http://www.rollcall.com/politics/kstendo rsements.html

And recent articles indicate Obama has directed lobbyists to early states to campaign for him.

by annefrank 2008-01-01 02:54PM | 0 recs
Obama is a con

Obama has certainly conned a lot of people.

His "let's all get along" mantra isn't the problem - because there will always be divisions.
Obama wasn't interested in unity when he endorsed Lieberman for re-election!

Obama can't bring Senate Democrats together - much less the country.  Or is he planning to buy Fox News and all the rightwing radio and TV stations that shape public opinion to favor rightwing ideology. Repubs in Congress don't favor abolishing Fox News or rightwing media!

The REAL problem is Washington lobbyists that have FUNDED Obama's political career.

Lobbyists endorsing Obama....
http://www.rollcall.com/politics/kstendo rsements.html

And recent articles indicate Obama has directed lobbyists to early states to campaign for him.

by annefrank 2008-01-01 02:54PM | 0 recs
Re: Union officials Obama: &quot;

The Union leadership support Democrats but most of the rank and File vote for the Republicans

by orin76 2008-01-01 03:17PM | 0 recs
Re: Union officials Obama: &quot;

Well gosh, that's obviously not true.

Democrats have about a 15-20 point edge among union members and union households compared to the non-union portion of the electorate.

by Steve M 2008-01-01 03:36PM | 0 recs
after the 2000 election

I remember seeing some tables about how the vote broke down in various groups.

Voters in families with a union member went 2-1 for Gore.

Voters in gun owners' families went 2-1 for Bush.

Voters in union families that also owned guns split 50-50 between Bush and Gore--seriously!

by desmoinesdem 2008-01-01 09:46PM | 0 recs
How much Obama money comes from the GOP?

Leaving aside technicalites, how much of Obama's money can be traced to GOP supporters? (Hint: maybe the same ones who donated to Nader?)

by 1950democrat 2008-01-01 03:30PM | 0 recs
Union officials

i am AFSCME.

this is what we look like.

i am not a "special interest".
my fellow workers and i NEED to win this election.
too many workers rights issues are at stake.
too many standard of living issues are at stake.
that is why we are supporting hillary.

by campskunk 2008-01-01 03:53PM | 0 recs
Re: Union officials

nice post

by world dictator 2008-01-01 04:55PM | 0 recs
Re: Union officials

Fine support her just like I support my candidate.  Go out and donate money and volunteer and work your ass off. Devote your spare time to getting her elected.  I feel the same way you do, the stakes are high, we need to get this country back on track. Why do you need a 527 with donations above the campaign finance reform rules. If you're not a special interest, why does your union act like one?   I'd love to hear your answer.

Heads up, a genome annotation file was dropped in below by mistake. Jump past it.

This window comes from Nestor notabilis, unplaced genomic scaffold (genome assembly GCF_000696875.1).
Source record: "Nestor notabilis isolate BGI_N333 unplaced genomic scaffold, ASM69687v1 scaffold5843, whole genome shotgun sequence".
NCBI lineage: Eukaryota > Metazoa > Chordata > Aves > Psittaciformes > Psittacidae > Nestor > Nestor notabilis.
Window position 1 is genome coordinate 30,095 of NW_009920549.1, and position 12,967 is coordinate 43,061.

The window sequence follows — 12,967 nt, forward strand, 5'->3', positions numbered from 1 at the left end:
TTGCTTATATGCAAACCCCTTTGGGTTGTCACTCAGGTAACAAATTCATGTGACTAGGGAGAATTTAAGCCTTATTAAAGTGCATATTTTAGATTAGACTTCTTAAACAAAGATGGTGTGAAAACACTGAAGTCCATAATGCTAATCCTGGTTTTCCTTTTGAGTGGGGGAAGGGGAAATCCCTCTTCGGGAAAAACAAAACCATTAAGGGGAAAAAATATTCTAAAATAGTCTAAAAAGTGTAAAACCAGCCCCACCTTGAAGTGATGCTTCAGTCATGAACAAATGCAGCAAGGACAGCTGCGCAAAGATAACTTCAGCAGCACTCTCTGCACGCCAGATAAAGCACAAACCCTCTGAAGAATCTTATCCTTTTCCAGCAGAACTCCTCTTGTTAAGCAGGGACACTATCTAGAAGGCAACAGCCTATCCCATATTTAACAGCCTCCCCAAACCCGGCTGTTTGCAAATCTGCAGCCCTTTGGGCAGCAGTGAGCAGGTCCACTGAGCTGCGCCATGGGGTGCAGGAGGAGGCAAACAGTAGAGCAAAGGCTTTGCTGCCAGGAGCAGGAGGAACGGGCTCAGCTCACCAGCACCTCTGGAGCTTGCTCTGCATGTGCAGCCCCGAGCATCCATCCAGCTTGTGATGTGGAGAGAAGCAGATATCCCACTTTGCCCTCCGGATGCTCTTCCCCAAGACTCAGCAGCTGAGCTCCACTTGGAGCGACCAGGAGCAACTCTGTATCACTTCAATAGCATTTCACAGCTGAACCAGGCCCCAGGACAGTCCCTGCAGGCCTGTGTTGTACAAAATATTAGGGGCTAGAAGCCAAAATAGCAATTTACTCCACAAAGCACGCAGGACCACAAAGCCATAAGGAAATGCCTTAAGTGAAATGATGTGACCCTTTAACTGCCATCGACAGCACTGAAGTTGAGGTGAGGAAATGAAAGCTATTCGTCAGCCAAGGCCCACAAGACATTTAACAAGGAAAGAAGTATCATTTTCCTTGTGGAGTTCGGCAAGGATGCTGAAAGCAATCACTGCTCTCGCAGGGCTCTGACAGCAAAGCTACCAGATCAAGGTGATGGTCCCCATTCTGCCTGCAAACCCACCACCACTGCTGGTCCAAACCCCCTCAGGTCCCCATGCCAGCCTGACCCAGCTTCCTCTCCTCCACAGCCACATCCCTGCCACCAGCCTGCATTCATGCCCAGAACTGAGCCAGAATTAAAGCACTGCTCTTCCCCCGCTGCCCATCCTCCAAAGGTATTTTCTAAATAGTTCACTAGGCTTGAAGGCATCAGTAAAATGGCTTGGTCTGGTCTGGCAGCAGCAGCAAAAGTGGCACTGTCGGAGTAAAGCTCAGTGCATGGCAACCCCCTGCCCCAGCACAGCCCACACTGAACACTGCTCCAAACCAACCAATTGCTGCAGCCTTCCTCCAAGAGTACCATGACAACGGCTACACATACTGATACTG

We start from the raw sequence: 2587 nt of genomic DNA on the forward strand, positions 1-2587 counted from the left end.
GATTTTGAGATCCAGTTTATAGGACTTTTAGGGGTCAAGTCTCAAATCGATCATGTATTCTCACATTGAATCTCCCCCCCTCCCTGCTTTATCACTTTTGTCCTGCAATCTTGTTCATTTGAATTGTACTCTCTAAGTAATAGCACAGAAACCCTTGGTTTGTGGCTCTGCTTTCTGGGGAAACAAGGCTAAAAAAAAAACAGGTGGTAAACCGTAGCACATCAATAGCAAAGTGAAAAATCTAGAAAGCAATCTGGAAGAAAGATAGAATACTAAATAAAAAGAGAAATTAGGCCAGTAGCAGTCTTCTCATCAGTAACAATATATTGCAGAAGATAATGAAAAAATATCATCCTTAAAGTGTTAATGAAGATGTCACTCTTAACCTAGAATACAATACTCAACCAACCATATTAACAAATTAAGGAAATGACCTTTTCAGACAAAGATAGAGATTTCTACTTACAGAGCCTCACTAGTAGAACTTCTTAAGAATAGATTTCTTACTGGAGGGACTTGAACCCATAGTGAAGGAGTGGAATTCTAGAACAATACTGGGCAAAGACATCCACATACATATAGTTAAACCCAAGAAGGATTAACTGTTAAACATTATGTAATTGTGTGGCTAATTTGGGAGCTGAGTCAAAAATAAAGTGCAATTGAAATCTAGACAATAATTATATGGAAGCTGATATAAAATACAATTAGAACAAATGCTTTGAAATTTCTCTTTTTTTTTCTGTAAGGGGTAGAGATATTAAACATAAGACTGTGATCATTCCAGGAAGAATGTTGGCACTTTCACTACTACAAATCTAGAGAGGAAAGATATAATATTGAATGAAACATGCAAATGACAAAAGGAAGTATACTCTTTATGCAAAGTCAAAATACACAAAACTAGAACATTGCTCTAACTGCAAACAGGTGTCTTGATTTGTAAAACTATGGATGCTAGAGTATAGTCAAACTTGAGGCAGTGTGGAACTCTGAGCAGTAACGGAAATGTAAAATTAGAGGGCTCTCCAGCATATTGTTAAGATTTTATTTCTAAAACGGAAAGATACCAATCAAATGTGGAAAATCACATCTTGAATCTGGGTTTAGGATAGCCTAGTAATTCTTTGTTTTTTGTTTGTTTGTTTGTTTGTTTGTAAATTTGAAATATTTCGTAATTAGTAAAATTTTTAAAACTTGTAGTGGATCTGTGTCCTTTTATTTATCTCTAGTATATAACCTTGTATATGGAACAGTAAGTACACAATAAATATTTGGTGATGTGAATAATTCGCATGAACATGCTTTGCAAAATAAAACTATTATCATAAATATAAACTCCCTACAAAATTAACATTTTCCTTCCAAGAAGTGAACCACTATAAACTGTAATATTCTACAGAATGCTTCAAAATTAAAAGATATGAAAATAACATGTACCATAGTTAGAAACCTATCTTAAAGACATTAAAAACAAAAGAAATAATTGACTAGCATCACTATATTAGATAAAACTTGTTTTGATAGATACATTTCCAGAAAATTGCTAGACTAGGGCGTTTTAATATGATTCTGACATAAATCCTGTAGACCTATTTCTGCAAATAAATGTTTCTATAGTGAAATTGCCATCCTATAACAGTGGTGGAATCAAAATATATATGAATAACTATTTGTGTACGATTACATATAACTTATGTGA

by Piuma 2008-01-01 04:55PM | 0 recs
Re: Union officials

How does a union act like a "special interest"?  Where have we heard this before?  Oh wait, I know:


Speaking on the "Eric Hogue Show" on radio station KTKZ (1380 AM) in Sacramento, the Republican movie actor drew a distinction between contributions from organized labor and Indian gambling tribes -- traditionally Democratic givers he called "real big, powerful special interests" -- and corporate donors.

"Any of those kinds of real big, powerful special interests, if you take money from them, you owe them something," he said.

Any corporate money he takes is irrelevant, Schwarzenegger said, because he wouldn't be influenced by it.

by gobacktotexas 2008-01-01 05:04PM | 0 recs
Re: Union officials

And your point is what? That corporate money is bad but Unions and Indian Gambling Tribes are good.  Or that there is no distinction.  Money is money.  Influence is influence.  If all we do is parse all day nothing will change.

by Piuma 2008-01-01 05:14PM | 0 recs
Re: Union officials

It's not about parsing.  Do you think that unions have too much influence over the political process and over our society?  Are these groups, whose purpose is to advocate the interests of workers, too powerful in our political process?  If you believe in a more progressive society, you should want unions to have more power, a bigger voice in our society, and corporations to have less.   They are not the same thing.  

by gobacktotexas 2008-01-01 05:51PM | 0 recs
Re: Union officials

As you quite rightly say, the purpose of Unions is to advocate interests of workers, not all workers, but the workers of that Union, period.  I don't equate giving them a bigger voice as tantamount to a progressive society since there are time when those interests will be in opposition our common interest, for instance, I don't look to Unions to promote pro-Environmental causes.  And certainly Unions have been part of the larger problem of graft and corruption in the Government, especially on the city and state levels.  They are a special interest, a decent one, one that we as Democrats are more sympathetic to than not, but they are a special interest nevertheless.  The idea of campaign reform and lobbyist & PAC reform, is to get them out of influencing elections and overshadowing the individual voter, and remove them from being allowed to continue the practice of encouraging corruption.  It is not to take away completely their voice and influence.

Exactly what is the problem with limiting the Unions influence to bundling individual campaign contributions from their members and organizing volunteers, outreach, and GOTV, all in conjunction with the candidates campaign?  

by Piuma 2008-01-01 06:44PM | 0 recs
nurses, teachers, firemen -- special interests?

That's what Schwartznegger was calling them a few years ago.

by 1950democrat 2008-01-01 06:41PM | 0 recs